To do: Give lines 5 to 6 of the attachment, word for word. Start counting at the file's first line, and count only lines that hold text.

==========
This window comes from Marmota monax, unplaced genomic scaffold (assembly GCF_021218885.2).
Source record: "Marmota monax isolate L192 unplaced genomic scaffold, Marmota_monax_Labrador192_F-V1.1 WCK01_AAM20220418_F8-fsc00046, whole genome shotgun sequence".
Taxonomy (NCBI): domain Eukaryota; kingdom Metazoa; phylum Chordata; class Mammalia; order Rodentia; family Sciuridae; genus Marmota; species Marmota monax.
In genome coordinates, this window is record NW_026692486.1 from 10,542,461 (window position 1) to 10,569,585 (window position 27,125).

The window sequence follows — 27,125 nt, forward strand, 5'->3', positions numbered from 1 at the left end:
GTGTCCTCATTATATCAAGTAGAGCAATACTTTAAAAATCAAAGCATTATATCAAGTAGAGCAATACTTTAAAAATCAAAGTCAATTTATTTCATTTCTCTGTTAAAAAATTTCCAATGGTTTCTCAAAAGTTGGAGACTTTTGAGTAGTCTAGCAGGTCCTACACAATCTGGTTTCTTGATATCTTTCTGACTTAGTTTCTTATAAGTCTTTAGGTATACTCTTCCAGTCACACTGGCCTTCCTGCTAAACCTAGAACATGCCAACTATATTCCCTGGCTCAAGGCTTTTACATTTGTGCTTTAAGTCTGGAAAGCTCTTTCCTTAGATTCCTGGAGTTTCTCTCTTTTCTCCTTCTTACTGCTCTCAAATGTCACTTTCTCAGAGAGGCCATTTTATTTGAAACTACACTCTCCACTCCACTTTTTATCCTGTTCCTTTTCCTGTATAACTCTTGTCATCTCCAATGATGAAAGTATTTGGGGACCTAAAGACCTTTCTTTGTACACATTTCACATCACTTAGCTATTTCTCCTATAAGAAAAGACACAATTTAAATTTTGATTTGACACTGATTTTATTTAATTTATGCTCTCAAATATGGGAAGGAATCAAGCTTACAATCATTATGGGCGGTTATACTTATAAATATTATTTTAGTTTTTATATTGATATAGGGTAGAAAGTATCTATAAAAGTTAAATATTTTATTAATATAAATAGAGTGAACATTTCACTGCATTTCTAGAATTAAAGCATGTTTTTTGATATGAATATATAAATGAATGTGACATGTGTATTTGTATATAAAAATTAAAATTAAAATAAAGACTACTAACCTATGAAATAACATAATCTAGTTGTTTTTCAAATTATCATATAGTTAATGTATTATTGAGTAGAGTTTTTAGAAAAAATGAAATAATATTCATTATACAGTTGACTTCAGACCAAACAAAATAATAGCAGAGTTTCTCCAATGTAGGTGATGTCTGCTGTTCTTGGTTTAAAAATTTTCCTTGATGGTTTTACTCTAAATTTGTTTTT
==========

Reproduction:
The window sequence follows — 27,125 nt, forward strand, 5'->3', positions numbered from 1 at the left end:
GTGTCCTCATTATATCAAGTAGAGCAATACTTTAAAAATCAAAGCATTATATCAAGTAGAGCAATACTTTAAAAATCAAAGTCAATTTATTTCATTTCTCTGTTAAAAAATTTCCAATGGTTTCTCAAAAGTTGGAGACTTTTGAGTAGTCTAGCAGGTCCTACACAATCTGGTTTCTTGATATCTTTCTGACTTAGTTTCTTATAAGTCTTTAGGTATACTCTTCCAGTCACACTGGCCTTCCTGCTAAACCTAGAACATGCCAACTATATTCCCTGGCTCAAGGCTTTTACATTTGTGCTTTAAGTCTGGAAAGCTCTTTCCTTAGATTCCTGGAGTTTCTCTCTTTTCTCCTTCTTACTGCTCTCAAATGTCACTTTCTCAGAGAGGCCATTTTATTTGAAACTACACTCTCCACTCCACTTTTTATCCTGTTCCTTTTCCTGTATAACTCTTGTCATCTCCAATGATGAAAGTATTTGGGGACCTAAAGACCTTTCTTTGTACACATTTCACATCACTTAGCTATTTCTCCTATAAGAAAAGACACAATTTAAATTTTGATTTGACACTGATTTTATTTAATTTATGCTCTCAAATATGGGAAGGAATCAAGCTTACAATCATTATGGGCGGTTATACTTATAAATATTATTTTAGTTTTTATATTGATATAGGGTAGAAAGTATCTATAAAAGTTAAATATTTTATTAATATAAATAGAGTGAACATTTCACTGCATTTCTAGAATTAAAGCATGTTTTTTGATATGAATATATAAATGAATGTGACATGTGTATTTGTATATAAAAATTAAAATTAAAATAAAGACTACTAACCTATGAAATAACATAATCTAGTTGTTTTTCAAATTATCATATAGTTAATGTATTATTGAGTAGAGTTTTTAGAAAAAATGAAATAATATTCATTATACAGTTGACTTCAGACCAAACAAAATAATAGCAGAGTTTCTCCAATGTAGGTGATGTCTGCTGTTCTTGGTTTAAAAATTTTCCTTGATGGTTTTACTCTAAATTTGTTTTT